Gold price: 'Waiting worse than reality'

Mixed economic data out of the US, a weaker dollar, Greek bailout talks on a knife edge and renewed fighting in Eastern Ukraine couldn't lift the gold price off near one-month lows on Tuesday.

After briefly topping $1,300 an ounce in January gold is now back to its 2015 opening levels of around $1,180 an ounce and down 5% over the past 12 months.

Expectations of a rate hike in the US has been a major factor behind gold's decline as gold and bond yields have a close negative correlation.

Some analysts go so far as to say that the correlation is so strong that the gold price can be used as a predictor of interest rates, serving as an early warning system of both the direction and magnitude of the move in rates.

The underlying reason for the relationship is that as US yields rise the opportunity costs of holding gold increases because the metal is not income producing.

The expectations of higher rates in the US is also a major factor behind the surging dollar, which despite today's pullback is trading 19% higher against major currencies than this time last year. Bar the Swiss franc gold has gained in most currencies.

A new report by Macquarie quoted at Kitco News, an Australian investment bank and commodities trader, believes gold could "pivot" when "the market has finally priced-in a Fed rate hike":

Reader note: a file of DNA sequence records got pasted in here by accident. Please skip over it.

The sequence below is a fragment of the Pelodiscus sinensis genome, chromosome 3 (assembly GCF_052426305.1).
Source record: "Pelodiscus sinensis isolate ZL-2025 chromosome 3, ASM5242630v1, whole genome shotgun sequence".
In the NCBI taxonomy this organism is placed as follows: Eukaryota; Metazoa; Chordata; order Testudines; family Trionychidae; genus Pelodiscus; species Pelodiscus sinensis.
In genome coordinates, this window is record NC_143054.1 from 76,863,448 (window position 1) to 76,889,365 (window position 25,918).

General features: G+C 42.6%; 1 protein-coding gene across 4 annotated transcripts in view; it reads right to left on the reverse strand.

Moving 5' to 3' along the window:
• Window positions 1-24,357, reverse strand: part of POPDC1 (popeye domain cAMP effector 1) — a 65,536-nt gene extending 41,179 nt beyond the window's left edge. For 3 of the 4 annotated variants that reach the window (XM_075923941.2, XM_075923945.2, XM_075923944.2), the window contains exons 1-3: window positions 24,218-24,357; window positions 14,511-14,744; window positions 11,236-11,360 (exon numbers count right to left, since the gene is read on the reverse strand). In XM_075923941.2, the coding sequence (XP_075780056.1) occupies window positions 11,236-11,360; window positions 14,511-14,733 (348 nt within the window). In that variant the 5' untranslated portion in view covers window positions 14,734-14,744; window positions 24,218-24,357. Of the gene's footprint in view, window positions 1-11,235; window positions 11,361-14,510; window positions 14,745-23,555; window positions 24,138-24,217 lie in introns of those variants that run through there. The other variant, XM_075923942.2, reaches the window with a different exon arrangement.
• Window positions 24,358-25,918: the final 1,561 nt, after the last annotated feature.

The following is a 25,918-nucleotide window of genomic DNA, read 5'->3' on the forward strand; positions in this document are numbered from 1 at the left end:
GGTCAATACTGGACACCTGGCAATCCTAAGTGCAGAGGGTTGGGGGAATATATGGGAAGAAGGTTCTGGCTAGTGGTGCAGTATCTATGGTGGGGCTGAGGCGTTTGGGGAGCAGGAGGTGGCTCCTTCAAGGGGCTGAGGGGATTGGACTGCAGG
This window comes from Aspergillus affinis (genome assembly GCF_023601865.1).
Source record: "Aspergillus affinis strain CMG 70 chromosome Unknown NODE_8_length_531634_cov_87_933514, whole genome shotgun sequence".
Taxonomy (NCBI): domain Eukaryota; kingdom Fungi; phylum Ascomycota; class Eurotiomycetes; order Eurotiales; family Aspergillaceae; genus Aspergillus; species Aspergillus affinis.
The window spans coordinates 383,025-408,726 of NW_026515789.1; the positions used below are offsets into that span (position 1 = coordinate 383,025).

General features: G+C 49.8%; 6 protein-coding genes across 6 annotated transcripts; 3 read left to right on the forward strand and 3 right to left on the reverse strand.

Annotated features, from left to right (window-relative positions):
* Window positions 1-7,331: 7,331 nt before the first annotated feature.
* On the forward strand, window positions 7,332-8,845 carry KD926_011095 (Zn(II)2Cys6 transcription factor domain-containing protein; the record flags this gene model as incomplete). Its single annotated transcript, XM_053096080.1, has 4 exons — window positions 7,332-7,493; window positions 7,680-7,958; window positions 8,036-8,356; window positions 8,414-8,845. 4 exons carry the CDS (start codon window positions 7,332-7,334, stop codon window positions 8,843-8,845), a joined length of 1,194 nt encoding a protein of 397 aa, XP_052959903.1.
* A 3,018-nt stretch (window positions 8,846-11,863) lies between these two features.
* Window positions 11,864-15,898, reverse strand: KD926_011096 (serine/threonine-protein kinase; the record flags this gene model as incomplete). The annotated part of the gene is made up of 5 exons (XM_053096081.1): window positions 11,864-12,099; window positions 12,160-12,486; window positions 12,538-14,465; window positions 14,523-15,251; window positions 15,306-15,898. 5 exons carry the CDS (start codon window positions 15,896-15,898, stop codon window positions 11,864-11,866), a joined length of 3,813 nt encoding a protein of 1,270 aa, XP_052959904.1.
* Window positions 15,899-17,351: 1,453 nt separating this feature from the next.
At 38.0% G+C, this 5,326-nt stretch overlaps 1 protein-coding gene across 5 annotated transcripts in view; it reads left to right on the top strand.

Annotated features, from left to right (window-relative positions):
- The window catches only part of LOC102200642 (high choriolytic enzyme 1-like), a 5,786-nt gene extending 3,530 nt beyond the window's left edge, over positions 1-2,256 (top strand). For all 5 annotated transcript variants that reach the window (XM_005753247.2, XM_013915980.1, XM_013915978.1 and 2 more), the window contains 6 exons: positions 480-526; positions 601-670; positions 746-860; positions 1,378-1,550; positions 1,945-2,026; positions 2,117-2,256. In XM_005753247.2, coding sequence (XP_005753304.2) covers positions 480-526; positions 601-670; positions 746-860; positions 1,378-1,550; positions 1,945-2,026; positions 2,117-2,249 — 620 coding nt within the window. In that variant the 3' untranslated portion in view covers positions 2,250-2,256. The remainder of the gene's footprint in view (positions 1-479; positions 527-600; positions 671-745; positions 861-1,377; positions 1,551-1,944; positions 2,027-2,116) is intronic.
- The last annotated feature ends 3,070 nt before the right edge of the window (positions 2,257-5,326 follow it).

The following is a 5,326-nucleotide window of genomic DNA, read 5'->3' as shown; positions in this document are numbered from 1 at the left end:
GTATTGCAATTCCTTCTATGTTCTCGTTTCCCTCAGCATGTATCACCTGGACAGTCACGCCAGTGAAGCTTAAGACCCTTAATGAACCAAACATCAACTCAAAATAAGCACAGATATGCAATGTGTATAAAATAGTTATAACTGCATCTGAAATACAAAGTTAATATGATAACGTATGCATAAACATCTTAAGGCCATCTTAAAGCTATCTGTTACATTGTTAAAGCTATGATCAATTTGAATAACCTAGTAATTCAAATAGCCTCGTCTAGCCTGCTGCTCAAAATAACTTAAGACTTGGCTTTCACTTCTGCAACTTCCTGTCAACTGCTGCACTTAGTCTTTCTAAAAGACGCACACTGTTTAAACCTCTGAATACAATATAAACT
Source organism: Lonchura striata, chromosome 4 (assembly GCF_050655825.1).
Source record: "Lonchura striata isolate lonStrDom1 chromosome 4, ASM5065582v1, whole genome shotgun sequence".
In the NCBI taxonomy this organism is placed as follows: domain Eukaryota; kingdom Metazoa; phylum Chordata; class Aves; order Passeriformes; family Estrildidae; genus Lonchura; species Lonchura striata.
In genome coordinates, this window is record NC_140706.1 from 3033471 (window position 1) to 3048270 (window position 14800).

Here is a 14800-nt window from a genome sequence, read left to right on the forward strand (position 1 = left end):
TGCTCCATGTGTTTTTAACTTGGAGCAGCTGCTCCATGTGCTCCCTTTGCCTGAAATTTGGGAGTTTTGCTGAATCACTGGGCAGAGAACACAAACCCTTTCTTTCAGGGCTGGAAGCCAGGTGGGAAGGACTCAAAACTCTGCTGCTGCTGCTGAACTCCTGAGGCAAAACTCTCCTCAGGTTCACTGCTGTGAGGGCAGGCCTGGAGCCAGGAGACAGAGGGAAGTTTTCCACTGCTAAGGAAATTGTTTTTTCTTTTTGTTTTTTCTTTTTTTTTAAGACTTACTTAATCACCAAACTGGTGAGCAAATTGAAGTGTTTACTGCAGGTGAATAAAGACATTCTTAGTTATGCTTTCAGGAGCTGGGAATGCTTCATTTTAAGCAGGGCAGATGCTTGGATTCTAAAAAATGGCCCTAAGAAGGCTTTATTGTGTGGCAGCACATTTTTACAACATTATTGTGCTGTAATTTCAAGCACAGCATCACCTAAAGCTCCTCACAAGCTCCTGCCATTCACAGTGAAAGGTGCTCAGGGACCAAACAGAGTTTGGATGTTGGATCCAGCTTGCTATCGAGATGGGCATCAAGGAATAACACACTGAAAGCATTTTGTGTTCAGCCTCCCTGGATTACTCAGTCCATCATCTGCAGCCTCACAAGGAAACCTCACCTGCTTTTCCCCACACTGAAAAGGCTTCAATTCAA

“We now believe September is the most likely data for this, though that is at the latest and we would expect the data to have improved sufficiently in 2Q to finally make investors accept it is going to happen.
As we write this it has not happened so far, indeed some data has been very poor and given gold another run higher. But such sentiment is fickle and could change almost overnight, certainly we expect more robust U.S. data in the next few months,” they added.

“But the waiting will be worse than the reality and we think lower-for-longer global interest rates and still-robust emerging-market demand should allow the gold price to make steady gains in 2H 2015 and 2016,” they said.